PASTA ALL’ARRABBIATA…translated it means ANGRY MACARONI. A descriptive term referring to the spicy heat in the dish from the PEPERONCINO, or dried crushed red chiles that are used all over the world including many regions of Italy. The dish is said to have originated in Rome and often it’s catalogued in La Cucina Romana (Roman cuisine) but Southern Italy has so many instances of chile-infused oil , or lard based , or tomato based sauces for pasta that it’s really a tough call. What is generally thought of as the right pasta to serve with Arrabbiata sauce is PENNE, or PENNETTA. Perfect when some of the tomato and chile flecks get caught inside of the penne. I also love it with spaghetti…as illustrated in this ridiculous poor quality grainy Selfie.. Don’t be bullied. Penne is the most popular pasta used for a reason, it’s just a great match. But Spaghetti and any other pasta you like works too. Shh..just don’t say that in Italy. LOL. In the town of Marigliano outside of Naples in Campania the beginning of July is given over to a Sagra, or a Celebration in honor of PENNETTA ALL’ARRABBIATA. Imagine? A feast celebrating a dish of tomatoes, olive oil, garlic, hot peppers and penne? This year’s announcement for the Sagra. Music, Drink and Pennetta All’Arabbiata. I think I like the sound of this. The sauce for Arrabbiata, like SO many of Italy’s pasta sauces is a simple affair. Olive Oil, Chiles, either Fresh or dried, garlic (some use onion), Italian Tomatoes, basil or not..Salt, and Penne. Really. That’s it. From what my amateur research has gathered, recipes calling themselves “true” Roman recipes all use fresh chopped chiles. Southern Italian recipes and Italianamerican recipes use Peperoncino, the same pepper, but dried. While they may be the same vegetable they do have different tastes. One imparts a fragrant fresh taste with it’s heat and the other gives a deep earthy flavor and heat. One day I will try this dish with fresh chiles, for now I use the dried. While it’s a very quick dish to make the best way to get maximum chile flavor and heat is to slowly “fry” it in the Olive Oil rather than add it to the simmering sauce or only when ready to eat. For dinner for 4-5 here’s how I do it.
TIME: 1 hour or less SERVES: 4-5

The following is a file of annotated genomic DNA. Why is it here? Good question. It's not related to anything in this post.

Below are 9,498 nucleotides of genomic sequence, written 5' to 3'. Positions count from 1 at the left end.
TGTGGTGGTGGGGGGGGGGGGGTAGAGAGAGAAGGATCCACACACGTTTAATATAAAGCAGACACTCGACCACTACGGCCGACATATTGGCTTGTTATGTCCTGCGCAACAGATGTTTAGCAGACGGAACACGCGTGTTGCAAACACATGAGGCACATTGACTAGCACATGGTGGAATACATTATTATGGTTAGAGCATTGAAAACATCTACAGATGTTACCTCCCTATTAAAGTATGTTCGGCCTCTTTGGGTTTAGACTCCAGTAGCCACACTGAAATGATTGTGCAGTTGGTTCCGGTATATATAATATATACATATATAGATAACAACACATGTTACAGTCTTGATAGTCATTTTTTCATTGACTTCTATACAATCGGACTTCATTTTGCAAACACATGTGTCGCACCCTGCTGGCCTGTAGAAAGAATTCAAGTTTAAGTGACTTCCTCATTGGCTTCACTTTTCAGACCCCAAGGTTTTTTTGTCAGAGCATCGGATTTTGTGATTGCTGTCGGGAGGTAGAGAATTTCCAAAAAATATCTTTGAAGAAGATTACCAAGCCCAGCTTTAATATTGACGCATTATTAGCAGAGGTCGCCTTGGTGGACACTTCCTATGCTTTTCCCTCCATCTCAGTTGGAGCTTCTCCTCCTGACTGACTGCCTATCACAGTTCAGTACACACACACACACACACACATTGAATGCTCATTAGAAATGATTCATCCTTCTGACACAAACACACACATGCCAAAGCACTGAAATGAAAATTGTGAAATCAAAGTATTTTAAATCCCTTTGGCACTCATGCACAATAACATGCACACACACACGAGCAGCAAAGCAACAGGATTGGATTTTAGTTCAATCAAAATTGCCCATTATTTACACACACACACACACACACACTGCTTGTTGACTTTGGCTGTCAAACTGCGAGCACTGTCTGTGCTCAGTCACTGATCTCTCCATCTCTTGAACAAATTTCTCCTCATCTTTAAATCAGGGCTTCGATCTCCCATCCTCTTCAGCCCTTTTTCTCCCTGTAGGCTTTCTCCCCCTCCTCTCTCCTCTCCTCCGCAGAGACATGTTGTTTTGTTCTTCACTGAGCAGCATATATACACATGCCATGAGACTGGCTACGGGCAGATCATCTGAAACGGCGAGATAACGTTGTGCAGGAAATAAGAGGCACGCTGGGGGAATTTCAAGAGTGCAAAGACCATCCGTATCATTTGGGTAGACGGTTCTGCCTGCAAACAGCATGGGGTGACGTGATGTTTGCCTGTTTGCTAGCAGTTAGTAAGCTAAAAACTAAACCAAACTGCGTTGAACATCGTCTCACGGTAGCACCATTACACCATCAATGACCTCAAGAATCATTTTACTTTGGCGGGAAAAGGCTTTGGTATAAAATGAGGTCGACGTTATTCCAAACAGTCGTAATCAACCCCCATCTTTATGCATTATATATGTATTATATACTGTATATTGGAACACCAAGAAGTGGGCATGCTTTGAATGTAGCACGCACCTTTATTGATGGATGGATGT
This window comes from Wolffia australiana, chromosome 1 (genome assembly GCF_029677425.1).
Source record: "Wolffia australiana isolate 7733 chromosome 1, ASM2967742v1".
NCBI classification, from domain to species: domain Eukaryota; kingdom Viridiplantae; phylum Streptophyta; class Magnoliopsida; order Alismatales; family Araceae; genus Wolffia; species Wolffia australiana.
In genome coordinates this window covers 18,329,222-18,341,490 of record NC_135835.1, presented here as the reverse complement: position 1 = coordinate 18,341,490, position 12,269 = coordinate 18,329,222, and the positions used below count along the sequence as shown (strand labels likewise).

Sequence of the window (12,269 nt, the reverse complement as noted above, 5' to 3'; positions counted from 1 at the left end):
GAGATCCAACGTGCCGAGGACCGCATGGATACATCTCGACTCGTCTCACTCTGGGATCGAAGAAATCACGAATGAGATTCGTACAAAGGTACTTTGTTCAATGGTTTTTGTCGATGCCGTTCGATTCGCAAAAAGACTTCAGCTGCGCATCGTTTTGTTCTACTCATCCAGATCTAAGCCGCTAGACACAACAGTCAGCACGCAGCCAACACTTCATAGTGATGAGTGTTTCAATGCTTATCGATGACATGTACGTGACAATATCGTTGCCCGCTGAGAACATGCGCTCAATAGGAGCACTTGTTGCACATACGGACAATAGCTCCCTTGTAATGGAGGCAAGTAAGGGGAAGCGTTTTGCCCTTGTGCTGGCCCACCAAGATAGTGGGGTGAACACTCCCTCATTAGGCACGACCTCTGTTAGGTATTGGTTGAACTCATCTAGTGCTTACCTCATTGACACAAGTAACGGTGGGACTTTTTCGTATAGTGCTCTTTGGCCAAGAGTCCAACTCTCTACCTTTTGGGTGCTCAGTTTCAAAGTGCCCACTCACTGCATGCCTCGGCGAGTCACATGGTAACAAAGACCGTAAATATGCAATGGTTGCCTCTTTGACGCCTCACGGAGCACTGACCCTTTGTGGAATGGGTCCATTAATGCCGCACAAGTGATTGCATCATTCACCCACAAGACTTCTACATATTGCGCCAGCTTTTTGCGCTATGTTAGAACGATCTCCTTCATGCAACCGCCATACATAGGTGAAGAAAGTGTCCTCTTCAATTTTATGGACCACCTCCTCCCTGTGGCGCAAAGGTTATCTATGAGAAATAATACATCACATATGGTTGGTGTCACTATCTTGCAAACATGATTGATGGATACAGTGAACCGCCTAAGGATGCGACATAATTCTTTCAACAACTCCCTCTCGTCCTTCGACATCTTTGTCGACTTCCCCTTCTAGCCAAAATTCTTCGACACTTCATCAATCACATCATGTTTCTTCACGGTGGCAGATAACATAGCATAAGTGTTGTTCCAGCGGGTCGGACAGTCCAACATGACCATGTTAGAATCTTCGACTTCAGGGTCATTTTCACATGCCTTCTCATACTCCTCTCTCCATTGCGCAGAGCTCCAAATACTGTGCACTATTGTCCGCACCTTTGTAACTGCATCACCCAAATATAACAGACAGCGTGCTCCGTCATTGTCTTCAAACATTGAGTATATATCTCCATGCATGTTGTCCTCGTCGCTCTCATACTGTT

1/2 cup good quality Olive Oil or Extra Virgin, preferably Italian
1 TBS. PEPERONCINO (crushed dried red hot pepper flakes), plus more for serving
2 sliced cloves of Garlic, or 1 small onion finely diced
2 28 oz cans SAN MARZANO DOP TOMATOES (or Italian Plums) crushed with your hands
1 pound Penne (I use imported ITalian Pasta )
4 Basil leaves
In a large pan or heavy pot heat the olive oil to medium. Add the peperoncino and let this sizzle and pop on medium heat for a good 4 minutes. This releases the oils in the dried peppers and helps to carry all of it’s flavor through the sauce. Add 1/2 tsp of Kosher Salt. Add the garlic and (tricky here) saute’ until you just bring the slices to where they begin to get golden color than add the Tomatoes. Blend well and bring to a boil, then back down to a simmer. Allow the sauce to thicken, this will take some time, maybe 1/2 hour. Then taste for seasoning. If the sauce is thick enough (not watery) add the basil leaves and stir. If it needs more time, keep it on low simmer until you get a thicker sauce. Arrabbiata’s beauty is that it’s not “supposed” to be scorching…unless you want it to be. At this point you can add more peperoncino to taste. I find when feeding the family, less is more. I’ll add more on my dish when I sit down anyway to get it to my heat threshold. While the sauce is cooking , during the last 10 minutes, make a pound of Penne or Spaghettti till just al dente. Drain and add to the sauce and let it cook in the sauce for only 3 minutes. Tear in the Basil leaves…mix, taste for seasoning, then serve.
Dress the pasta with some Grated Pecorino Romano, a drizzle of Olive Oil, and more Peperoncino. GET ANGRY!!! ARRABBIATA!!!!! A grating of Pecorino or Parmigiano if you like! I like.
Here’s a variation…PASTA ALL’ARRABIATA con SPINACI SALTATI. Saute’ some fresh spinach with garlic and olive oil. Serve on top of the Sauced Pasta. Then mix it all in after you’ve taken a nice pic for Instagram, Snapchat or Facebook…ok Twitter and Pinterest too. Here’s a tip regarding Italian tomato sauces from South to North…only a handful are more complex requiring a sizable list of ingredients. The vast majority are but a handful of ingredients. What makes people NOT angry with this Arrabbiata is that you control your anger..an anger management of sorts LOL. The amount of peperoncino heat is up to you but it needs to be more than just a pinch since it’s not just Sugo di Pomodoro or Marinara, but a wake up call for the taste buds..feel the burn!!! Happy Cooking!!